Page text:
This article discusses medieval bestiaries and their influence on modern culture.
A bestiary, or bestiarum, is a compendium that describes animals, or animals. In the Middle Ages it was a special category of book collecting short descriptions of animals (real and imagined), together with moralizing explanations and references from the Bible. Other types of collections focused on other aspects of the natural world, though the concept was similar. The lapidaries collected descriptions of the properties of rocks and minerals collections focused on other parts with a similar theme focused on the supernatural and moral properties of rocks and minerals. Herbaria described the virtues of plants from a medical perspective, but they too strayed into the realm of morality and legend, and were of little botanical or medical value.
The remote origin of these texts, which have no scientific value, is to be found in the ancient Greek work, Physiologus (meaning “the physiologist”; that is, the student of nature) that offered a symbolic and religious interpretation of the animals and their characteristics. So, for example, the lion – the king of beasts, is associated with Christ. The text was translated into Latin and throughout history has been enriched by details and images developed in later bestiaries. Other sources are to be found in Latin authors such as Pliny the Elder, Gaius Julius Solinus (a Latin Grammarian), and Saint Ambrose. Although birds were usually included in the bestiaries, they sometimes formed the subject of separate books dedicated exclusively to flying animals, both real and imagined. Books dedicated to the description of birds were technically called aviarii. As with bestiaries, the aviarii contained a great deal of fanciful descriptions; even when a real bird was described, the medieval authors would often ascribe imaginary behaviours or qualities to it.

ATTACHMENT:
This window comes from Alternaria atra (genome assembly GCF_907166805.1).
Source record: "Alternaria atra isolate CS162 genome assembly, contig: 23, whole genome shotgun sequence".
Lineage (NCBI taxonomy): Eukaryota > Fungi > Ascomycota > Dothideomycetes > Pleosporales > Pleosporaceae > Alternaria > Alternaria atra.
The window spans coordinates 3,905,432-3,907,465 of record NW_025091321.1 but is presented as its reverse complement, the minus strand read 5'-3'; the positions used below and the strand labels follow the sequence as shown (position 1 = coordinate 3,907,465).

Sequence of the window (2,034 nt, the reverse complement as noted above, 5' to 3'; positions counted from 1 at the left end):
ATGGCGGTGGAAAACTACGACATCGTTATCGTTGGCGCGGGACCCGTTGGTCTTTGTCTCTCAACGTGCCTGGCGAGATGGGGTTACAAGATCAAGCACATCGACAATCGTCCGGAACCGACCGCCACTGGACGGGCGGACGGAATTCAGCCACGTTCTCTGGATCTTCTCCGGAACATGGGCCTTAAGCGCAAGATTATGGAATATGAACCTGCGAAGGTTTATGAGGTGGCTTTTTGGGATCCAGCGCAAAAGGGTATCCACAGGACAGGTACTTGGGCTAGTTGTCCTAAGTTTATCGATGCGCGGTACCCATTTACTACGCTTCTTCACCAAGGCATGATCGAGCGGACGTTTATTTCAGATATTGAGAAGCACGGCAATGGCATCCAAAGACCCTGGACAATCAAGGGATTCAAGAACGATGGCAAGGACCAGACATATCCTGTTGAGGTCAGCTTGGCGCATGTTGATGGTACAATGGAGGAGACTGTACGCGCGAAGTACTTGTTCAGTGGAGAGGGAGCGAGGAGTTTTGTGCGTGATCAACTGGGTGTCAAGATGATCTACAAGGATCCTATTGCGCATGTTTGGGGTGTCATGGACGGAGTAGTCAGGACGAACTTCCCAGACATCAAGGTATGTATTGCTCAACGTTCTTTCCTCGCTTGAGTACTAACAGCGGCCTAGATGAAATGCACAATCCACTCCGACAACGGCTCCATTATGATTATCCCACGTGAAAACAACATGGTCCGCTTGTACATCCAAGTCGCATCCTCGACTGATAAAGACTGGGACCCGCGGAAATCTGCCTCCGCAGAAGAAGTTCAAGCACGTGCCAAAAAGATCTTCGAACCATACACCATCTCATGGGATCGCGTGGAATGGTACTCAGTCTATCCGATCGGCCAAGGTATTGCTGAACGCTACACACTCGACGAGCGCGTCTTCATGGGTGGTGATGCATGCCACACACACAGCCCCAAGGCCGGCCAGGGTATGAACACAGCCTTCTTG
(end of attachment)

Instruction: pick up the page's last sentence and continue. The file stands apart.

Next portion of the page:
Bestiaries were published primarily in France and England during the twelfth to fourteenth centuries, although there are later examples later. These more recent bestiaries are not as elaborate and are of lower artistic quality. One of the best known and most beautiful bestiary is The Aberdeen Bestiary a Twelfth Century illuminated manuscript.
Bestiaries were an attempt to describe the natural world through a moral lens. Although the descriptions bear little resemblance to any real natural history, bestiaries are nonetheless an important artifact serving to cast light on the beliefs and superstitions of the medieval mind. It is important to note that bestiaries were not written as works of fiction or fantasy; the authors and their readers believed them to be true descriptions of unicorns, dragons and other bizarre and often grotesque monsters and beasts — for just outside the narrow ambit of the walled village or hamlet, the world was an unsafe and frightening place. Men and women rarely traveled more than a few miles from their homes during their entire lifetimes, and so their knowledge of the outside world depended on the stories from stories and tall tales from travelers, that had been embellished by many retellings.
Creatures from Bestiaries
Unicorns, half men/half horses, humans with dog heads, plant men, flying snakes, giant birds that hunt elephants by picking them up and dropping them from the sky.